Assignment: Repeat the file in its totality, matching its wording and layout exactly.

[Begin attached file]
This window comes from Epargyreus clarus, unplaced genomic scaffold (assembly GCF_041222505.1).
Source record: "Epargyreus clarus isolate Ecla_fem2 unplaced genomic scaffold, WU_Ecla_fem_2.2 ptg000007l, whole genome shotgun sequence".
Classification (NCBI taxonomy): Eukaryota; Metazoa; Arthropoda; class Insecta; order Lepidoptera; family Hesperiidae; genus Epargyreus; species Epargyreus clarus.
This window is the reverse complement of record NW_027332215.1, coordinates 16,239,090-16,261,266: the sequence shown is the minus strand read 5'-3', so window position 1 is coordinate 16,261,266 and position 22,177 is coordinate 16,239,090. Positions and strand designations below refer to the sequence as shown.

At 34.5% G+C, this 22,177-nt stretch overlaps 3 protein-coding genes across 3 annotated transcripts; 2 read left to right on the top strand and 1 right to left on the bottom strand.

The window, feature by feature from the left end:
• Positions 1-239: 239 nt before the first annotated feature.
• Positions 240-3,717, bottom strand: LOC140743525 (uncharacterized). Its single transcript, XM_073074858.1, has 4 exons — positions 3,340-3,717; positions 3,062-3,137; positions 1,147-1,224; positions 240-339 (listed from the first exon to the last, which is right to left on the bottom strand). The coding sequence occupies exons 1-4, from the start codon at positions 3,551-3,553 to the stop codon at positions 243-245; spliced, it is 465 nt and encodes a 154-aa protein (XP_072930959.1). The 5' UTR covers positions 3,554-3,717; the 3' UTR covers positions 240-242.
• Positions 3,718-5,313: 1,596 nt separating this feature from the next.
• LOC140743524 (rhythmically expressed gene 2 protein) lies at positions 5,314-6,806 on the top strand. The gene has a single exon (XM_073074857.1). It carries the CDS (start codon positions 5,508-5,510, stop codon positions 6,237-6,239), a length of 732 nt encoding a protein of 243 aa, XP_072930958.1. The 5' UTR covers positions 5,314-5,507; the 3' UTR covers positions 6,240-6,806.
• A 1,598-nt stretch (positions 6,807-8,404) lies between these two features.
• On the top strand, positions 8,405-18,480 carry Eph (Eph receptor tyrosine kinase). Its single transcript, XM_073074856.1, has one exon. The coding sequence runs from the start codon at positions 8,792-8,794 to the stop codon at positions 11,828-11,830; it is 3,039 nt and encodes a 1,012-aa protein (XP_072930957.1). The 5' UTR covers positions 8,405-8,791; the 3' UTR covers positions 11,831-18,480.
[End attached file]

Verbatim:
This window comes from Epargyreus clarus, unplaced genomic scaffold (assembly GCF_041222505.1).
Source record: "Epargyreus clarus isolate Ecla_fem2 unplaced genomic scaffold, WU_Ecla_fem_2.2 ptg000007l, whole genome shotgun sequence".
Classification (NCBI taxonomy): Eukaryota; Metazoa; Arthropoda; class Insecta; order Lepidoptera; family Hesperiidae; genus Epargyreus; species Epargyreus clarus.
This window is the reverse complement of record NW_027332215.1, coordinates 16,239,090-16,261,266: the sequence shown is the minus strand read 5'-3', so window position 1 is coordinate 16,261,266 and position 22,177 is coordinate 16,239,090. Positions and strand designations below refer to the sequence as shown.

At 34.5% G+C, this 22,177-nt stretch overlaps 3 protein-coding genes across 3 annotated transcripts; 2 read left to right on the top strand and 1 right to left on the bottom strand.

The window, feature by feature from the left end:
• Positions 1-239: 239 nt before the first annotated feature.
• Positions 240-3,717, bottom strand: LOC140743525 (uncharacterized). Its single transcript, XM_073074858.1, has 4 exons — positions 3,340-3,717; positions 3,062-3,137; positions 1,147-1,224; positions 240-339 (listed from the first exon to the last, which is right to left on the bottom strand). The coding sequence occupies exons 1-4, from the start codon at positions 3,551-3,553 to the stop codon at positions 243-245; spliced, it is 465 nt and encodes a 154-aa protein (XP_072930959.1). The 5' UTR covers positions 3,554-3,717; the 3' UTR covers positions 240-242.
• Positions 3,718-5,313: 1,596 nt separating this feature from the next.
• LOC140743524 (rhythmically expressed gene 2 protein) lies at positions 5,314-6,806 on the top strand. The gene has a single exon (XM_073074857.1). It carries the CDS (start codon positions 5,508-5,510, stop codon positions 6,237-6,239), a length of 732 nt encoding a protein of 243 aa, XP_072930958.1. The 5' UTR covers positions 5,314-5,507; the 3' UTR covers positions 6,240-6,806.
• A 1,598-nt stretch (positions 6,807-8,404) lies between these two features.
• On the top strand, positions 8,405-18,480 carry Eph (Eph receptor tyrosine kinase). Its single transcript, XM_073074856.1, has one exon. The coding sequence runs from the start codon at positions 8,792-8,794 to the stop codon at positions 11,828-11,830; it is 3,039 nt and encodes a 1,012-aa protein (XP_072930957.1). The 5' UTR covers positions 8,405-8,791; the 3' UTR covers positions 11,831-18,480.